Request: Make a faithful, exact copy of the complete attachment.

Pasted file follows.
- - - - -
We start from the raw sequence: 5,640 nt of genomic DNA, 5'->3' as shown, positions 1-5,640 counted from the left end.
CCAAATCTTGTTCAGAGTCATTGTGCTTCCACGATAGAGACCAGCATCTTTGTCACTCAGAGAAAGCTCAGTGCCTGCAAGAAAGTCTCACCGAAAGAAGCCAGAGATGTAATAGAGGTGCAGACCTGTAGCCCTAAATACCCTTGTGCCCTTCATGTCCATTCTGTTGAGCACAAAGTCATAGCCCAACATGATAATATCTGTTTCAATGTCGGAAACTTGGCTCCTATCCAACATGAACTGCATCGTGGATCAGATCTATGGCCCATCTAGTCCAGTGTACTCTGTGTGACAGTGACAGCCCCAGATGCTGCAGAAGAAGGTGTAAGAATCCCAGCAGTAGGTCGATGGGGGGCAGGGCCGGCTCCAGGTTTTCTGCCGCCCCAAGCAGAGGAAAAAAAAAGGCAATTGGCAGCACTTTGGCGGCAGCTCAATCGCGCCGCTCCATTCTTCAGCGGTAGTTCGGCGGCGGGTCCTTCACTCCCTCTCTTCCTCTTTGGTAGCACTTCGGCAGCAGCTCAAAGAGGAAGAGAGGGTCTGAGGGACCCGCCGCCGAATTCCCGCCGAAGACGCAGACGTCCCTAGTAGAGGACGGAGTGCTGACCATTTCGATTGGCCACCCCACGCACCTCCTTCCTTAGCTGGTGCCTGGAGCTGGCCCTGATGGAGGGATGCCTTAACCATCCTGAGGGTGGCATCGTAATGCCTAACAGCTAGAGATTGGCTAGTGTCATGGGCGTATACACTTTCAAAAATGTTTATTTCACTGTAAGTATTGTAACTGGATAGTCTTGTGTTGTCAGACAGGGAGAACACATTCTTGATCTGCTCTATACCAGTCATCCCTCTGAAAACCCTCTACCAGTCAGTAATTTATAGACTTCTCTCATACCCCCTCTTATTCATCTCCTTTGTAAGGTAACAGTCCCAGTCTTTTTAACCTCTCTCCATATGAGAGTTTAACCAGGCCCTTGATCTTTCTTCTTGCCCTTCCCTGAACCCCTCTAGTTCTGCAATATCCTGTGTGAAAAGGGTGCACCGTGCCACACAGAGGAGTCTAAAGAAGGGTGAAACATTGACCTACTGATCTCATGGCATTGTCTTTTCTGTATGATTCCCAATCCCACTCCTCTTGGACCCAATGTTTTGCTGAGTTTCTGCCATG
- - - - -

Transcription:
We start from the raw sequence: 5,640 nt of genomic DNA, 5'->3' as shown, positions 1-5,640 counted from the left end.
CCAAATCTTGTTCAGAGTCATTGTGCTTCCACGATAGAGACCAGCATCTTTGTCACTCAGAGAAAGCTCAGTGCCTGCAAGAAAGTCTCACCGAAAGAAGCCAGAGATGTAATAGAGGTGCAGACCTGTAGCCCTAAATACCCTTGTGCCCTTCATGTCCATTCTGTTGAGCACAAAGTCATAGCCCAACATGATAATATCTGTTTCAATGTCGGAAACTTGGCTCCTATCCAACATGAACTGCATCGTGGATCAGATCTATGGCCCATCTAGTCCAGTGTACTCTGTGTGACAGTGACAGCCCCAGATGCTGCAGAAGAAGGTGTAAGAATCCCAGCAGTAGGTCGATGGGGGGCAGGGCCGGCTCCAGGTTTTCTGCCGCCCCAAGCAGAGGAAAAAAAAAGGCAATTGGCAGCACTTTGGCGGCAGCTCAATCGCGCCGCTCCATTCTTCAGCGGTAGTTCGGCGGCGGGTCCTTCACTCCCTCTCTTCCTCTTTGGTAGCACTTCGGCAGCAGCTCAAAGAGGAAGAGAGGGTCTGAGGGACCCGCCGCCGAATTCCCGCCGAAGACGCAGACGTCCCTAGTAGAGGACGGAGTGCTGACCATTTCGATTGGCCACCCCACGCACCTCCTTCCTTAGCTGGTGCCTGGAGCTGGCCCTGATGGAGGGATGCCTTAACCATCCTGAGGGTGGCATCGTAATGCCTAACAGCTAGAGATTGGCTAGTGTCATGGGCGTATACACTTTCAAAAATGTTTATTTCACTGTAAGTATTGTAACTGGATAGTCTTGTGTTGTCAGACAGGGAGAACACATTCTTGATCTGCTCTATACCAGTCATCCCTCTGAAAACCCTCTACCAGTCAGTAATTTATAGACTTCTCTCATACCCCCTCTTATTCATCTCCTTTGTAAGGTAACAGTCCCAGTCTTTTTAACCTCTCTCCATATGAGAGTTTAACCAGGCCCTTGATCTTTCTTCTTGCCCTTCCCTGAACCCCTCTAGTTCTGCAATATCCTGTGTGAAAAGGGTGCACCGTGCCACACAGAGGAGTCTAAAGAAGGGTGAAACATTGACCTACTGATCTCATGGCATTGTCTTTTCTGTATGATTCCCAATCCCACTCCTCTTGGACCCAATGTTTTGCTGAGTTTCTGCCATG